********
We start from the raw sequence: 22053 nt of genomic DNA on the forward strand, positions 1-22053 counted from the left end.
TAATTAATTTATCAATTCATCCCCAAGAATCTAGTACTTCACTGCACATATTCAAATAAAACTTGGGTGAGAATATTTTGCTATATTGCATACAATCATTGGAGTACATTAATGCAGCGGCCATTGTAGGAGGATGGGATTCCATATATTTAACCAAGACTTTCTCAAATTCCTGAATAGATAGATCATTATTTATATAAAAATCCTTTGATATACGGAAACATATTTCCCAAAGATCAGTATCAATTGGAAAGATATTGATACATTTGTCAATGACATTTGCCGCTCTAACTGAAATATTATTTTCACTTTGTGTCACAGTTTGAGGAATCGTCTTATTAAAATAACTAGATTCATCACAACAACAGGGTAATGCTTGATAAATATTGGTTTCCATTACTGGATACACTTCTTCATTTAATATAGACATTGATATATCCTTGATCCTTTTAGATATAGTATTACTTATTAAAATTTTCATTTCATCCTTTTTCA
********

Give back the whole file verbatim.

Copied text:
We start from the raw sequence: 22053 nt of genomic DNA on the forward strand, positions 1-22053 counted from the left end.
TAATTAATTTATCAATTCATCCCCAAGAATCTAGTACTTCACTGCACATATTCAAATAAAACTTGGGTGAGAATATTTTGCTATATTGCATACAATCATTGGAGTACATTAATGCAGCGGCCATTGTAGGAGGATGGGATTCCATATATTTAACCAAGACTTTCTCAAATTCCTGAATAGATAGATCATTATTTATATAAAAATCCTTTGATATACGGAAACATATTTCCCAAAGATCAGTATCAATTGGAAAGATATTGATACATTTGTCAATGACATTTGCCGCTCTAACTGAAATATTATTTTCACTTTGTGTCACAGTTTGAGGAATCGTCTTATTAAAATAACTAGATTCATCACAACAACAGGGTAATGCTTGATAAATATTGGTTTCCATTACTGGATACACTTCTTCATTTAATATAGACATTGATATATCCTTGATCCTTTTAGATATAGTATTACTTATTAAAATTTTCATTTCATCCTTTTTCA